Villarreal Celtic's friends

Last night, in Parallel Universe 483, the 2011 Europa League Final was played to a conclusion between Villarreal and Glasgow Celtic, with the favourites, the classy Spanish side, emerging victors by 3 goals in 1 in a highly entertaining game full of positive attacking football from both teams. In the end class told, with Villarreal’s world class forward pairing of Rossi and Nilmar proving far superior to the Celtic firepower of Hooper and Samaras. The skilful Borja Valero and Cazorla, the other two members of Villarreal ‘s Cuatro Fantastico of Hollywood fame, laid on far more chances than did Celtic’s midfield, and by the middle of the second half Rossi with two well taken goals and Nilmar with a classic solo effort had put Villarreal into a commanding lead that was never going to be surrendered. Kris Common’s late effort put a more competitive gloss on the final score without threatening the inevitability of the outcome. Celtic fans were left to speculate on what might have happened if Samaras had converted a stonewall opportunity when Villarreal were caught cold in the 4th minute.

Capdevila Izaguirre's equal

The one area of the game where Celtic competed on equal terms throughout was in defensive midfield where the combative Celtic duo of Kayal and Scott Brown proved a match for Villarreal’s more vaunted pair of dual Spanish internationalists Marcos Senna and Bruno. And Izaguirre with yet  another  fine display showed himself to belong in the same league as Villarreal’s Tommy Gemmell clone Joan Capdevila, world cup medal and all.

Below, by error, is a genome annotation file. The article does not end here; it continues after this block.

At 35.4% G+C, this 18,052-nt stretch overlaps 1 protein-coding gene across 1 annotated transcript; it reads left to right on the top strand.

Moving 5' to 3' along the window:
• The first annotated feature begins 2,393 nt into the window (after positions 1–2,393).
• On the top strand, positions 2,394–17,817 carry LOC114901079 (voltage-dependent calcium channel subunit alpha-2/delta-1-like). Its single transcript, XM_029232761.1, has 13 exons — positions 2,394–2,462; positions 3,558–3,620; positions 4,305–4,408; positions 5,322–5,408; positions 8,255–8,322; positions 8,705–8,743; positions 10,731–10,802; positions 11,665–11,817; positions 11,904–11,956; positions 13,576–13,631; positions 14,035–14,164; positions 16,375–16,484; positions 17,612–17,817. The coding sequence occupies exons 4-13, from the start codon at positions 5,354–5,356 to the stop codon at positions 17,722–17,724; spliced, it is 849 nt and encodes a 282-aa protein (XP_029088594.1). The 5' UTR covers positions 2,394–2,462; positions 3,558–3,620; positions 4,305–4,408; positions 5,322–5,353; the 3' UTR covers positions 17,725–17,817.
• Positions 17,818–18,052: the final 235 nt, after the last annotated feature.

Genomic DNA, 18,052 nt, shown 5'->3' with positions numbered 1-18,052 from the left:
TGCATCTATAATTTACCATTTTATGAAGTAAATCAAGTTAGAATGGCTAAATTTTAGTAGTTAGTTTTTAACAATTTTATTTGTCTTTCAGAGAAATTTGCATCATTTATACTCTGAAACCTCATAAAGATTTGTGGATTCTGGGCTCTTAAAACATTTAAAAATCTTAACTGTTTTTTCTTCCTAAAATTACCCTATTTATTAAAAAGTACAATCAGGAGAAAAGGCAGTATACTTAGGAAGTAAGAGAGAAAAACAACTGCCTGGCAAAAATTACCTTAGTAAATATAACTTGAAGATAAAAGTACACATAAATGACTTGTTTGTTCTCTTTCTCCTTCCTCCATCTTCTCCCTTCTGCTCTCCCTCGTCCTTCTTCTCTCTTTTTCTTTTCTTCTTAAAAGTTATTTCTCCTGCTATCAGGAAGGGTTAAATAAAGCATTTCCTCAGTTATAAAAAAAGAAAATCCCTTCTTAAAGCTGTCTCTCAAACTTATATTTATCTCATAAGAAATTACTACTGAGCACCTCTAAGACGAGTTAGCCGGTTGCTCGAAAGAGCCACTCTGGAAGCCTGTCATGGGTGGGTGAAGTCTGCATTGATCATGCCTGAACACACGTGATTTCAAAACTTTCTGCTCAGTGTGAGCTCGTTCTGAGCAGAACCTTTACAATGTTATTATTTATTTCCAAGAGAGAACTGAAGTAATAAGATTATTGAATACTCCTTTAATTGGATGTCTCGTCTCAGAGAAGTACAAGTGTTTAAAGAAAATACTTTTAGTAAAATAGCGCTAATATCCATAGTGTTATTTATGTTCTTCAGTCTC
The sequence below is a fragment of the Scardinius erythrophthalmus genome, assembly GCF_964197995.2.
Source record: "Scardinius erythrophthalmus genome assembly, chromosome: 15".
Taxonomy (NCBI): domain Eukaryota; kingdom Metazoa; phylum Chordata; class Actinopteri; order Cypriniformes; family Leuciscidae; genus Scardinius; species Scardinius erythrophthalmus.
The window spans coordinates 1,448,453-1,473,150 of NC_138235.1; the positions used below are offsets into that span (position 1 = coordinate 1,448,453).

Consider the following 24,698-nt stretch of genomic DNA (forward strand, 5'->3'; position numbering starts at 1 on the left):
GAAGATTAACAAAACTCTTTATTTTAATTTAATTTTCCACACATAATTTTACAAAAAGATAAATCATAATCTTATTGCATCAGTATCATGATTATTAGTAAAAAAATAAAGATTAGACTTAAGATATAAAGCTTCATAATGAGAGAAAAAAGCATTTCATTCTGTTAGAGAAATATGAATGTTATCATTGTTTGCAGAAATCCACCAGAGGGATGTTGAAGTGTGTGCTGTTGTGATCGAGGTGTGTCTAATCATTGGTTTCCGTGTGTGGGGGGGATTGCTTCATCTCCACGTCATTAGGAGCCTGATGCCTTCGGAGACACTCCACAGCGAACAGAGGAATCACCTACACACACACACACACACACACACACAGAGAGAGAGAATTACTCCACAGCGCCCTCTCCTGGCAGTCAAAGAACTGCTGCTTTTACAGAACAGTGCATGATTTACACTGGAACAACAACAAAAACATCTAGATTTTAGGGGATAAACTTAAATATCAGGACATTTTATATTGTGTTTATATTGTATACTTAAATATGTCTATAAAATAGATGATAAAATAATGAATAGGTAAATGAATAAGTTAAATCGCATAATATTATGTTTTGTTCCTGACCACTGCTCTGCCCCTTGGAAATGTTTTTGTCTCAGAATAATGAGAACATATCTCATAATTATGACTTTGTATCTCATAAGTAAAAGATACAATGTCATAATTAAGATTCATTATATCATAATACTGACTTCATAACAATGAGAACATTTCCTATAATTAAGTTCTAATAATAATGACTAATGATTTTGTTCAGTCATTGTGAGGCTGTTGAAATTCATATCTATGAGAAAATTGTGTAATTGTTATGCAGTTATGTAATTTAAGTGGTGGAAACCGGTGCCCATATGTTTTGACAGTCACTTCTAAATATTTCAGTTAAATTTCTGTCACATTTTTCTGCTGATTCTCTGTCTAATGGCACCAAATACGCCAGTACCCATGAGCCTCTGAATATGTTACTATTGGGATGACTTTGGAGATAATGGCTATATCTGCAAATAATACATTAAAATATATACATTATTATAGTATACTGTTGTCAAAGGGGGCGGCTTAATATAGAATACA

The last time Celtic played in this Final, in 2003,  they had felt aggrieved at the outcome, feeling that they had been denied a deserved victory by the over physicality of Jose Mourinho’s Porto. Barcelona sympathisers may take a little satisfaction from remembering that negatively attempting to kick more skilled opponents out of their stride is not a new Mourinho ploy, but one that has been present throughout his career as a manager. However on this occasion, in Dublin’s fine new stadium, there was no such sense of aggravation. With their well known generosity of spirit and sense of fair play, Celtic fans were able to acknowledge that justice was done, class told and the better team won, fairly and on merit.


However while the game in the Aviva Stadium was shown live in nearly 200 countries, and Villarreal received just praise for their deserved triumph that gave them their first ever trophy, the main story that captured the headlines and full media attention throughout the world was not so much the events on the park, but the incredible display of friendship enacted by both supporters on the streets of Dublin before and after the game. The history of friendship between Celtic and Villarreal supporters is of long standing, dating back to their first encounter in April 2004. The heart warming history of this friendship is featured in a book,   “Yellow Submarine –  the Miracle of Villarreal”.  about to be published by Ringwood Publishing.  The  book can be ordered online from Ringwood at